Russia’s Conflict of Narratives
Pro-Russian militant, Pavel Gubarev with his Russian National Unity party’s neo-Nazi symbol . Russian media reports cannot show the photo which has been used to bring charges against a Russian opposition activist, but it is likely to be this one, or that below, both genuine
A Russian opposition activist, Dmitry Semenov
Semenov is not charged with defamation but over ‘public demonstration of Nazi symbols or those of extremist organizations’ (Article 20.3 of the Russian Code of Administrative Offences). There is indeed no defamation since the photo is genuine and 31-year-old Gubarev was once a member of this neo-Nazi party. now banned in Russia. He later joined Natalya Vitrenko’s far-right and somewhat misnamed Progressive Socialist Party of Ukraine. Vitrenko has close ties to Alexander Dugin, whose Eurasian supremacy ideology and wish to restore the Russian empire by, among other things, partitioning off Ukraine, has many fans in the Kremlin and Russian military. Dugin
Gubarev is now one of the main spokesmen for ‘Novorossiya’, the self-proclaimed state formed from the union of the so-called Donetsk and Luhansk People’s Republics. The Russian Foreign Ministry and media treated him as Ukraine’s ‘political prisoner No. 1’ after he was detained for leading a crowd which violently stormed the Donetsk regional administration. After declaring himself ‘people’s governor’, Gubarev proceeded to demand a referendum on the region’s secession and call for Russia to intervene militarily. Russia’s foreign ministry demanded his release, and his exchange on May 8 for Ukrainian Security Service [SBU] officers captured, badly beaten and publicly humiliated was apparently welcomed by Russian president Vladimir Putin.
Gubarev and his cronies have now declared total ‘independence’, and are effectively waging war against Ukraine as a ‘foreign state’. As threats of sanctions against Russia mounted prior to the elections, the Kremlin began making marginally more conciliatory noises, and the militants in eastern Ukraine in turn obliged by concentrating on ‘independence’ rhetoric. They have, however, stated openly on a number of occasions that they want to join Russia, and the
Gubarev claims that the Kyiv authorities are committing war crimes against their own people, that residential areas are under fire by artillery in Slovyansk, with civilians, children, women, journalists dying. He speaks of “fascist hordes’ from the west attacking them like 70 years ago. For somebody who not so long ago was espousing neo-Nazi views, the comparison is startling. The whole pathos-filled address does, however, correspond fully to the version of events put forward by the Kremlin and in the Russian media. This version clearly places the blame on America who is supposedly arming and directing the murderous miscreants in Kyiv, and promises to bury all such fascists and traitors.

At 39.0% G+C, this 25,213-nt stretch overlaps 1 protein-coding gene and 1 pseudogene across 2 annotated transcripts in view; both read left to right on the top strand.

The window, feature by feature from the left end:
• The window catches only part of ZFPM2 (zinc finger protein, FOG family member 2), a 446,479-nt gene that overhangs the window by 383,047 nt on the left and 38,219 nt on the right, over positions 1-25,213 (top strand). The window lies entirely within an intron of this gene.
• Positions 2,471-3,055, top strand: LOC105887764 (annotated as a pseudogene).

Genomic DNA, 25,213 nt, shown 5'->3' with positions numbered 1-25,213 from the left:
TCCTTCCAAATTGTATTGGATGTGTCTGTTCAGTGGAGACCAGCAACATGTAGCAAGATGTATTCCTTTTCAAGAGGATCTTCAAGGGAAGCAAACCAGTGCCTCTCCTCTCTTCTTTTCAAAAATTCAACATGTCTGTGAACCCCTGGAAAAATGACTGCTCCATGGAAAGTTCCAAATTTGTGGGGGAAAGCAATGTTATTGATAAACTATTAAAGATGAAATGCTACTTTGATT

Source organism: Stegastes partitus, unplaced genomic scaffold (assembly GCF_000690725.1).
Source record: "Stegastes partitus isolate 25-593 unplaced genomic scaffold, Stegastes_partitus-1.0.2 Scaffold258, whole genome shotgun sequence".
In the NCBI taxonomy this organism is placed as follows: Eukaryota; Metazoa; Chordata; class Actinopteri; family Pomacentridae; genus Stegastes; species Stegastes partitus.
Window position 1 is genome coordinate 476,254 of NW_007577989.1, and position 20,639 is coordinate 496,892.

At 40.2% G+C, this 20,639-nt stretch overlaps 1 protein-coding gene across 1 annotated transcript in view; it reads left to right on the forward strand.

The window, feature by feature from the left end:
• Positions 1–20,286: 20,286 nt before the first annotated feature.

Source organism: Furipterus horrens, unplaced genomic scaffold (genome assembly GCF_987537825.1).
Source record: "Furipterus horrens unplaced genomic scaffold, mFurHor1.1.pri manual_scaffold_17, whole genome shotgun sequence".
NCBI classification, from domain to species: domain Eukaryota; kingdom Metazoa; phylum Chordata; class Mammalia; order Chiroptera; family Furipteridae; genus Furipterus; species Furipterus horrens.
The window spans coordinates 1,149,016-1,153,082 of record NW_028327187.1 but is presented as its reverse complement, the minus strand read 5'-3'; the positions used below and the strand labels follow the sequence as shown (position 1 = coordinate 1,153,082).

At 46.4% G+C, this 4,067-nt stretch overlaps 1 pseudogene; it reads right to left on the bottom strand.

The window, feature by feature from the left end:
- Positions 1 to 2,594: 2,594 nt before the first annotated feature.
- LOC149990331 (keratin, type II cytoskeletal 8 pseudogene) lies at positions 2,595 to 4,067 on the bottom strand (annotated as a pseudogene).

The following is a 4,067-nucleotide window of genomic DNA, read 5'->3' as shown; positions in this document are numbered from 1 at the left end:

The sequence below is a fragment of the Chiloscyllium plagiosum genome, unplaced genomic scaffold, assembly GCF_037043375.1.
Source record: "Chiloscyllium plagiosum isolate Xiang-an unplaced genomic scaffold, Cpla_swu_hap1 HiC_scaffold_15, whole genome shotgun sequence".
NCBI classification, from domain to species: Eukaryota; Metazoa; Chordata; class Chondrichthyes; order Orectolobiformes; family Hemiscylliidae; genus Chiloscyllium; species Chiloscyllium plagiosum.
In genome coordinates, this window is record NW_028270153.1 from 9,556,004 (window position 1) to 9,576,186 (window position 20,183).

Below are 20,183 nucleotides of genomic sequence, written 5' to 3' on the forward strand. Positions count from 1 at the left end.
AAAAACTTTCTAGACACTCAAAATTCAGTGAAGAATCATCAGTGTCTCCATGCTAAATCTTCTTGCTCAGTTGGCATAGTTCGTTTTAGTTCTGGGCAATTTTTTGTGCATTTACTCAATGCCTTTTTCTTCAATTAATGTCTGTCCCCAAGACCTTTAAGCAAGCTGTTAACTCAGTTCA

There is a confusing mixture of narratives, and men with automatic rifles behind each of them. The militants are now receiving open military help from Chechen fighters probably organized by Ramzan Kadyrov, Putin’s choice for Chechen President. This choice of fighting partner is curious given the Slavic supremacy views of other comrades.
Likhachev believes that at least part of the activities by Russian neo-Nazis in Ukraine are coordinated by the Russian FSB [Security Service]. It is probably the FSB who are involved in the charges against opposition activist Dmitry Semenov in Chuvashia [Russian Federation]. Semenov, a member of the opposition Solidarnist and Parnas movements, was undoubtedly pointing out Gubarev’s ideological affiliations, ones that he himself finds repugnant. He now faces either administrative arrest for 15 days or a steep fine. Russia’s enforcement bodies were considerably more tolerant of neo-Nazi symbols displayed extremely publicly on May 1 processions this year.
Russian opposition activist Dmitry Semenov who is facing charges effectively for demonstrating Gubarev’s neo-Nazi leanings
The significant European Parliament election gains by far-right parties on May 25 [against minimal support for such candidates in Ukraine’s presidential elections] have finally alerted the wider public to Russia’s long-standing conflict of narratives. Anti-fascist rhetoric and the anti-Semitism card have both been used, with minimal or no justification in propaganda directed against Ukraine, but have not impeded significant support for fascist and / or neo-Nazi parties in France, Hungary and other EU countries, as well as in Russia. Nor have they prevented primitive anti-Semitism being used against Ukrainian political figures. As the charges against Semenov demonstrate, laws like those outlawing the use of Nazi symbols are applied as a weapon against the political opposition or for propaganda purposes, not against those spreading hatred and primitive ideology.
The spectre of far-right primitivism is once again haunting Europe, and it would be well to consider the motives and the danger presented by those overtly manipulating - and encouraging - such ideology for their own ends.